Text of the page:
Human and animal studies demonstrate sex differences in cognitive function in adulthood and ageing [6, 51, 52]. For example, on average, men perform better on spatial tasks, and women on verbal tasks [51]. Much of this literature is based on interviewer-based testing whereas tests administered in the UK Biobank were self-administered computer-based and, with the exception of a few fluid intelligence items, captured largely non-verbal tasks. The generally better performance of men over women in the UK Biobank is nevertheless consistent with previous research. However, for fluid intelligence we observed a greater difference in scores with increasing age among men compared to women and only when accounting for confounders. This sex×age interaction was not apparent in longitudinal analysis and further emphasizes that differences between sexes in cognitive decline are likely due to cohort differences in social factors rather than biological differences.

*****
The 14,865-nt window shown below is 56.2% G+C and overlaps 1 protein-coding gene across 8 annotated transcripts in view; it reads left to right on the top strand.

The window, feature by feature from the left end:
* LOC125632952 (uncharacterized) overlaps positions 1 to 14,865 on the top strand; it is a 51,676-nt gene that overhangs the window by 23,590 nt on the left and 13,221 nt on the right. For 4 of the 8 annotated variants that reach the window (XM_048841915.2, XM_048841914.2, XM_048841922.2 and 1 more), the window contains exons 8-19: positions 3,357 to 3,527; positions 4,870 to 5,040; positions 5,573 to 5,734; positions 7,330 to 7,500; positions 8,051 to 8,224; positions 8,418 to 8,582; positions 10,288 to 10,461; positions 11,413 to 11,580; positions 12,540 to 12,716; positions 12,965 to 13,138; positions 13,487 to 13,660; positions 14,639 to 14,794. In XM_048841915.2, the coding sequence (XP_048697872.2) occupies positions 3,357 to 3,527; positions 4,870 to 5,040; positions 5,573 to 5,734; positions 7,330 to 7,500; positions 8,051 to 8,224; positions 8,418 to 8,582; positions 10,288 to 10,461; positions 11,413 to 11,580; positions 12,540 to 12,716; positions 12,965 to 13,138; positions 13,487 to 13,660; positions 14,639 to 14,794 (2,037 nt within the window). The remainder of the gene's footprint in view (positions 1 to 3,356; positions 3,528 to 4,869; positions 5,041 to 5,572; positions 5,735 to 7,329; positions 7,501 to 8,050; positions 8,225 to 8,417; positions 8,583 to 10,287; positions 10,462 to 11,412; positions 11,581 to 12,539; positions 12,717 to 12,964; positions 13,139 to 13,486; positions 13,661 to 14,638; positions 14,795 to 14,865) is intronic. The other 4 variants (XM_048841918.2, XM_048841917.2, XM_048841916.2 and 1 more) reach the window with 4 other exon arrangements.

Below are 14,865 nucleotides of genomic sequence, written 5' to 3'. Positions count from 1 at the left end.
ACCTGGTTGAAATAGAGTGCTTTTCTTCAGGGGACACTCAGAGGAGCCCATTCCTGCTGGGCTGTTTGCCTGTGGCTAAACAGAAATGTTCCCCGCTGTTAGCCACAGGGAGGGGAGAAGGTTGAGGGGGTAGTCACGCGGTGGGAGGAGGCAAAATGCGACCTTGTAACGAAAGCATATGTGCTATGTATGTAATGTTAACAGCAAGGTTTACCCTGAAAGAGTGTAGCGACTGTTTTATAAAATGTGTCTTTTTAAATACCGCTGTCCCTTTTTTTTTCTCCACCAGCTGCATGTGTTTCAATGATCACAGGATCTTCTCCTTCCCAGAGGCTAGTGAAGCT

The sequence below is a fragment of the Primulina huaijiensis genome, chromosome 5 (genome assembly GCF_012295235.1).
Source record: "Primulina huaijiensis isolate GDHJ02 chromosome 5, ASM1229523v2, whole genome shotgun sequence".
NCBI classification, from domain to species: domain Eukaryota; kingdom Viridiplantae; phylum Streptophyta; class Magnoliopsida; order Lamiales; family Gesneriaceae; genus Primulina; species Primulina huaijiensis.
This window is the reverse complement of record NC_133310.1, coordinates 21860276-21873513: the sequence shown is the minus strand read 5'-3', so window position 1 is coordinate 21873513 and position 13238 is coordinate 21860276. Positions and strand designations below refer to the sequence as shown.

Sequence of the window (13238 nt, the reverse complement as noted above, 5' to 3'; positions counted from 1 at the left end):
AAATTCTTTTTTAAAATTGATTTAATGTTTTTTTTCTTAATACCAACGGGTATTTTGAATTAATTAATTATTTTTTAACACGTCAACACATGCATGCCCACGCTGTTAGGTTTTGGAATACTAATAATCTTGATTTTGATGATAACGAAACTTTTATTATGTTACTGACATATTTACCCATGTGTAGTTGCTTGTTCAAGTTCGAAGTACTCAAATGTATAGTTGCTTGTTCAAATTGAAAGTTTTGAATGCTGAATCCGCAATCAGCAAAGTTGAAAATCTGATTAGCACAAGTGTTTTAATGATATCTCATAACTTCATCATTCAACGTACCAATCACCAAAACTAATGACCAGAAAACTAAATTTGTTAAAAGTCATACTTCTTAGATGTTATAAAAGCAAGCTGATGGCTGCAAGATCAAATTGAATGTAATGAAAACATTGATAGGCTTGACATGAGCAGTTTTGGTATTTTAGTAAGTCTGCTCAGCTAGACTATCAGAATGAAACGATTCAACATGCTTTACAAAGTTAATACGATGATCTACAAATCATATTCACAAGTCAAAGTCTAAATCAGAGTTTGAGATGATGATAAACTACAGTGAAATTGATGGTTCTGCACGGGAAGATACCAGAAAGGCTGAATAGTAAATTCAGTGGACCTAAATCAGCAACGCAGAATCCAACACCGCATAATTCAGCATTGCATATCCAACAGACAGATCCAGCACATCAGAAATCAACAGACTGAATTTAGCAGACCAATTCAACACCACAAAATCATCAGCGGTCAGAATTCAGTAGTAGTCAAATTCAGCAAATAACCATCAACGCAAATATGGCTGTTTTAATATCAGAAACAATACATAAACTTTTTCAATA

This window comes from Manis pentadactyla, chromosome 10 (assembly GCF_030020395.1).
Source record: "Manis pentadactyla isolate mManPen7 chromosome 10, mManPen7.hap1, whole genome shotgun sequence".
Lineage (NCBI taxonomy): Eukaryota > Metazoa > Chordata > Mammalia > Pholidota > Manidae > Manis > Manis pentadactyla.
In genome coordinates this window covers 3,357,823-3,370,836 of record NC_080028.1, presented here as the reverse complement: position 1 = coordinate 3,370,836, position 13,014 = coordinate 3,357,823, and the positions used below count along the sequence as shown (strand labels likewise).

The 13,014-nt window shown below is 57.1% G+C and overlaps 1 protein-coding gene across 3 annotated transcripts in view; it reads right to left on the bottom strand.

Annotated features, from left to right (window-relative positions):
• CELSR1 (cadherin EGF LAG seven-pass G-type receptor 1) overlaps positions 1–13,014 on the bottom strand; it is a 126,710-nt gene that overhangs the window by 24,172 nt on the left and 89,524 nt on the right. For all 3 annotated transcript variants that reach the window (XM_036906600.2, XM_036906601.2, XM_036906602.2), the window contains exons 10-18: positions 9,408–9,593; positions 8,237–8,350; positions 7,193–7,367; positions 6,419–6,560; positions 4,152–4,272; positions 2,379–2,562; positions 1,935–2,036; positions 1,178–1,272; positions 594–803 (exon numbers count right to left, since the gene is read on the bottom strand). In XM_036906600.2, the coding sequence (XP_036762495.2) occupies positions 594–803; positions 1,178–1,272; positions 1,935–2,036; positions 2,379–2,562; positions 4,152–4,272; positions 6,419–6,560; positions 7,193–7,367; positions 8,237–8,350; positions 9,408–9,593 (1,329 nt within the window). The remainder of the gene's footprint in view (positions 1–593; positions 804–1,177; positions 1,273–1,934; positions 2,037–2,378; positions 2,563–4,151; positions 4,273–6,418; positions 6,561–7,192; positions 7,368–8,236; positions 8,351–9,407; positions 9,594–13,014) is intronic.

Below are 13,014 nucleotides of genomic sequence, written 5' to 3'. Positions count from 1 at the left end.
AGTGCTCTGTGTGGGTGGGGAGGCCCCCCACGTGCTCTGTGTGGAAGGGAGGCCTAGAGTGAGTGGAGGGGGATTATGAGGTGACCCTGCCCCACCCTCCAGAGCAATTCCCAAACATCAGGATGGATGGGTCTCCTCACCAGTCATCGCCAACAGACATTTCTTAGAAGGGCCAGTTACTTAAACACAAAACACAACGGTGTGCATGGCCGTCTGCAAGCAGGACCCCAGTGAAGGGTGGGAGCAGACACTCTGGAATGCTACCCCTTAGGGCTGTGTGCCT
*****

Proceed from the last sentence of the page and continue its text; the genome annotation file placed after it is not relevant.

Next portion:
Most longitudinal studies covering a wide age range (~20 to 90 years) have had sample sizes less than 2000 but also generally report minimal cognitive decline before the age of 65 (reviewed in [2])[9]. Lundervold et al [9] recently reported a linear age-related decline via cross-sectional and longitudinal analysis with a lower change in the latter but included only 163 participants. Hughes et al [7] examined cognitive decline among ~2,500 participants aged 25 to 95 years at recruitment in the MIDUS study. Multiple cognitive domains were measured by a brief telephone battery and all showed significant but small declines over 9 years, with differences in the timing and extent of change. Processing speed showed the earliest and steepest declines [7]. Our findings generally align with those of a 10 year follow-up of ~7,400 participants aged 45–70 at recruitment of the Whitehall Study [4]. Performance on tests of memory, reasoning and phonemic and semantic fluency were progressively lower with older age categories. In longitudinal analyses, there was some evidence of greater decline at older ages and of a linear trend in decline with increasing age for some of the tests, particularly in men. However, the cross sectional data considerably overestimated cognitive decline among women but not in men, which the authors attributed to cohort differences in education.